Yesterday's Budget will again have been pored over by headteachers worried about balancing next year's books. But budgets no longer tell the whole story. Four months of ministerial arm-wrestling ahead of July's spending review matter much more, and their success will determine spending on schools, colleges and universities until 2008.
This year's negotiations will be tougher than before. Analysis by the Institute for Public Policy Research (IPPR) last week suggested that education spending could increase by just 2.5 per cent each year between 2006 and 2008 - well below than the 6 per cent annual rises the sector has enjoyed since 1999. IPPR chief economist Peter Robinson, who points out that UK education spending now compares favourably with other European countries, thinks all government departments except health (which is promised 7 per cent) will have tight settlements.
But three factors may mean those at the chalk-face faring better than expected. Firstly, the Tories now promise bigger increases for health and education than for crime and defence, and Labour can't let the Tories appear to outspend them. Secondly, it would be hard to justify a big disparity between education and health since Tony Blair has made education his top priority. Thirdly, cuts at the centre - a quarter of civil servant posts are going at the Department for Education and Skills - could allow bigger increases for front-line services.
Moreover, with an election likely next year, education offers good political mileage. The Tories are muddled over their "parents' passport" - a £3,500 voucher to spend on a chosen school. Shadow Chancellor Oliver Letwin suggested last week it could subsidise expensive independent school fees, while Shadow Public Services Secretary Tim Yeo wants to restrict it to state schools and the cheaper end of the independent market. Either way, the scheme faces problems. Nursery vouchers failed to expand places for the under-fives: that took careful local planning. Sufficient school places can't be created by just relaxing surplus-place rules - many good schools have little capacity or desire to expand. So, instead of improving school choice, the passport might increase red tape and transfer state-school money to parents who would pay for private schools anyway.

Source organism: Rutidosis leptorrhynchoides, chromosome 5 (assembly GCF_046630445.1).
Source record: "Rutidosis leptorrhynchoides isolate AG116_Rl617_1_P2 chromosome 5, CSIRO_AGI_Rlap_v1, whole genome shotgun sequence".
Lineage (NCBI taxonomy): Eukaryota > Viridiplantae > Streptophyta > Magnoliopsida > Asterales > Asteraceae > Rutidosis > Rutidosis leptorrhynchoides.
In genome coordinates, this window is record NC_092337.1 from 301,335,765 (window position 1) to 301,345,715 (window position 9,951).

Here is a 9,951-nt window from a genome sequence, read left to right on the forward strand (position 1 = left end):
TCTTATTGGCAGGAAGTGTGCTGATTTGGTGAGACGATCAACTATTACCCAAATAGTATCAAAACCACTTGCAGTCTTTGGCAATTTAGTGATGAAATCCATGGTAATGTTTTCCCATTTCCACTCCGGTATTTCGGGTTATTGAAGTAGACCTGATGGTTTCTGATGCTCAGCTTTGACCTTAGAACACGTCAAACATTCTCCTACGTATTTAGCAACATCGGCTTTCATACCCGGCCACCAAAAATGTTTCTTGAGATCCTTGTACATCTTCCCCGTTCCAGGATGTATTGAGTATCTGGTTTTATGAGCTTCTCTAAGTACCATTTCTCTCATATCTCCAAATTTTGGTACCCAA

Labour can make political capital from Tory confusion. But to win the spending debate, the Government must tackle its own vulnerabilities. School spending must be transparent. We now know how local education authorities spend their money, and what proportion goes to schools. But ministers have balked at the logical next step: sending money directly to schools, bypassing local education authorities. A 10th of the funds should still go to education authorities for central units and school buses; the rest should go directly to schools.
Tony Blair's advisers favour this approach. But Gordon Brown and John Prescott oppose it, because rising school budgets have made local-authority spending increases seem more generous, a key weapon in the council-tax battle. During the 2003 education-budget crisis, schools faced hardship as a result of a new formula to distribute council grants. Schools, ministers and councils traded blows; parents were none the wiser. With direct funding, schools' money would not be top-sliced by councils and their budgets could be published online for all to see.
Other changes might improve front-line services within a tight overall settlement. Means-tested charging for childcare and school transport, as well as university fees, could allow better services without higher taxes. Fewer targets should avoid skewed spending priorities. A reduction in government-funded organisations that duplicate others or have ceased to be useful would free up much-needed resources.
The general election battle lines are already being drawn. The Tories want to cut overall public spending, though money would be needed to fund the extra cost of their education "passport". Labour supports extra public-service investment, though can't be seen to increase taxes further. Winning this tax-and-spend battle will be crucial to a third Labour term, so ministers must avoid entering next year's campaign facing school and college cuts. Doing so will require some tough and imaginative decisions before July's spending review.
The writer was political adviser to David Blunkett from 1993-2001Reuse content